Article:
Disney Is Worried About Taika Waititi's JOJO RABBIT Being Too Edgy For Their Brand

jojo rabbit.jpg

Disney has given Twentieth Century Fox their first review since acquiring the studio, and it didn’t go as well as either would have hoped. Since the merger, Fox has released four films, beginning with the faith-based film Breakthrough, which was the only one that turned a profit. X-Men: Dark Phoenix, Stuber, and The Art of Racing in the Rain were all sadly considered flops. Disney’s Chief Executive Bob Iger did not mince words during the company’s quarterly earnings call. Here’s what he had to say:

“The Fox studio performance … was well below where it had been and well below where we hoped it would be when we made the acquisition.”

Yikes! That had to have been rough to hear. But Disney execs have to take into account that some of the problem has to be chalked up to timing. Anything would have looked like small potatoes up against Avengers: Endgame, Aladdin, and The Lion King. And there are definitely some fantastic acquisitions they now have in their back pocket. Disney is excited that Marvel will be able to get their hands on Fantastic Four and X-Men, to see these stories and characters be given some justice.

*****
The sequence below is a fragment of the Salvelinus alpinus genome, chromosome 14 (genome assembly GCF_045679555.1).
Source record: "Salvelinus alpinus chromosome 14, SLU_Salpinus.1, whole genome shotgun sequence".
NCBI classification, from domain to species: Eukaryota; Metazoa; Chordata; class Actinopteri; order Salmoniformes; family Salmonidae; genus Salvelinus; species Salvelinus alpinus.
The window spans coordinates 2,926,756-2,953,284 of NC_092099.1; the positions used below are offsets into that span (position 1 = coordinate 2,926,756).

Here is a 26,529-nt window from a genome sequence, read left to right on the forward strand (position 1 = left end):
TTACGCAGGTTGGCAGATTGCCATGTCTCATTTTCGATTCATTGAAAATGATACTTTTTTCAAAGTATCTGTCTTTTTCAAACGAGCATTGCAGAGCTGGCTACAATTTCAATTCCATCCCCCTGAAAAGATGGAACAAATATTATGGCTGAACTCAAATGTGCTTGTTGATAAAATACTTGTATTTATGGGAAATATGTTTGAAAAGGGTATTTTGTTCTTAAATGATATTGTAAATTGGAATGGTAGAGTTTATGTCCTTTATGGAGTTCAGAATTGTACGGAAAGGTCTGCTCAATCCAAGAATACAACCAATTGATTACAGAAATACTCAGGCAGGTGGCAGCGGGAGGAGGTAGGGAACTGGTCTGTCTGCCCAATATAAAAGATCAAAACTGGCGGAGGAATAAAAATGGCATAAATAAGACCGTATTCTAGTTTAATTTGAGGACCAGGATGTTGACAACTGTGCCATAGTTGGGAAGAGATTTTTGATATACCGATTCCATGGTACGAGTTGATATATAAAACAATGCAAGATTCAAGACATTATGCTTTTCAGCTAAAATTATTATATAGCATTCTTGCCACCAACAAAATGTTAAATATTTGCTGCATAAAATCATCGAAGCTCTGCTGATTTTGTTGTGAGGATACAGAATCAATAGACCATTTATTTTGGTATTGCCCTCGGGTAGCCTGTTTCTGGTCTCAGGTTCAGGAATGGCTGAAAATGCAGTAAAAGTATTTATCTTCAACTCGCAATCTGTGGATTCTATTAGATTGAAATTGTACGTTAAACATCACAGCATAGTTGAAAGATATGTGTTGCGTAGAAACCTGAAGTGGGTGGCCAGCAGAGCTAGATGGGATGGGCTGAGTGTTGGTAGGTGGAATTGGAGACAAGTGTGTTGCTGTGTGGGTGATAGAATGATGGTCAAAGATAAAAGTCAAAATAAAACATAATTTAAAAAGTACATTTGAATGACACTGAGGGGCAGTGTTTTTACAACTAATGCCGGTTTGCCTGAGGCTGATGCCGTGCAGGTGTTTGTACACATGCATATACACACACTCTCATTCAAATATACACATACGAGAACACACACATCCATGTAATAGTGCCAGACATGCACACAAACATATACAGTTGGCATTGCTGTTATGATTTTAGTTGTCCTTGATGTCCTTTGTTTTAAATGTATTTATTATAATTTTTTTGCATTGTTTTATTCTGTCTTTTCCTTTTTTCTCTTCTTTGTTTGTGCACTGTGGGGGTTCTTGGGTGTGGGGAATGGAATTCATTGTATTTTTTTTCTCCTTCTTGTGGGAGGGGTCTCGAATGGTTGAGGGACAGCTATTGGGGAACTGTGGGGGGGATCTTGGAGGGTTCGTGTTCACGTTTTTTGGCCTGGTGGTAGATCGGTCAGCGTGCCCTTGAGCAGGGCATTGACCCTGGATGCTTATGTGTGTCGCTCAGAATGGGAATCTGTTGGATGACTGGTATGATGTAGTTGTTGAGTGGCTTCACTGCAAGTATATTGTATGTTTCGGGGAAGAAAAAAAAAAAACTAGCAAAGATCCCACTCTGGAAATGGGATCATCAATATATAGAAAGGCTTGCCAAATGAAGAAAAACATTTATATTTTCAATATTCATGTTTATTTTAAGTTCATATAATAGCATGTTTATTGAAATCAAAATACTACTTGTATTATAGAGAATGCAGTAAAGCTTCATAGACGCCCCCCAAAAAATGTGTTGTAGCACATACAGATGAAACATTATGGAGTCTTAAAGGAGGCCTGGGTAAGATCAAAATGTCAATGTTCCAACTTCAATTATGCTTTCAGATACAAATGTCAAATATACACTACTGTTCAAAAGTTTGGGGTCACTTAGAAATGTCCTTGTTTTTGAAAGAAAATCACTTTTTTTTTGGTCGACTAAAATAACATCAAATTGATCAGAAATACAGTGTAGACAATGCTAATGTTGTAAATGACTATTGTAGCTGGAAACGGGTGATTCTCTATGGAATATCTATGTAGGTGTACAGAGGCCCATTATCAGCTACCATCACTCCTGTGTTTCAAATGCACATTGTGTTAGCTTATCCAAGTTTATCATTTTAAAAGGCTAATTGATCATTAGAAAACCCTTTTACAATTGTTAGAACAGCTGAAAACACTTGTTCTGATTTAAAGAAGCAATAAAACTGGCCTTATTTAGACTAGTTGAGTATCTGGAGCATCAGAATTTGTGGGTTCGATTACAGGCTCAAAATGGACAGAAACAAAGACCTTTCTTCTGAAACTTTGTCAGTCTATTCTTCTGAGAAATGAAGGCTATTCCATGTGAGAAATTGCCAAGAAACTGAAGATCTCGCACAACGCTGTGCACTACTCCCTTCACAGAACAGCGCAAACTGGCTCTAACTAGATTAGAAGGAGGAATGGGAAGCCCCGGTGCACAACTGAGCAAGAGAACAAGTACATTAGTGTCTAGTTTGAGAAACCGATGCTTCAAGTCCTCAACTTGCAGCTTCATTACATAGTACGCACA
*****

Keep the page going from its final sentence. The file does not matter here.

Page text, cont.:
They are however a little nervous about some of the projects fitting the Disney brand. They are hoping to give Deadpool fans what they want while not venturing into too dark of territory. And speaking of dark territory, they are also nervous about the upcoming Jojo Rabbit, Fox Searchlight’s film about a young boy named Jojo (Roman Griffin Davis) in Hitler’s army in Nazi Germany who becomes confused when he discovers his mother (Scarlett Johansson) is hiding a Jewish girl in their attic.

In the film, he must confront his views, and his imaginary friend, Adolf Hitler, to figure out his path. I’m really excited about this movie, and I think fans are going to show up for it. It’s being made by Taika Waititi, who is also playing Hitler, and I believe it’s going to do well, having nothing to do with Disney. But, the studio doesn’t feel that it fits their brand. Variety says:

The scathing takedown of Nazism may, however, prove a little too edgy for Disney brass accustomed to producing movies suitable for parents and kids. Searchlight has started to screen the film for its new parent company. Halfway through one recent viewing one executive grew audibly uncomfortable, worrying aloud that the material would alienate Disney fans. His unease may have been over the film’s cutting-edge satire, but it was also an expression of the culture clash taking place as the two studios embark on their new union.

I think it’s just going to take some time to get used to the merge, and though it may not have happened at a perfect time, the benefits outweigh the problems, and there are lots of exciting prospects to come.

What do you think? What is exciting to you about the Disney/Fox combination?

No author bio. End of line.
GeekTyrant Homepage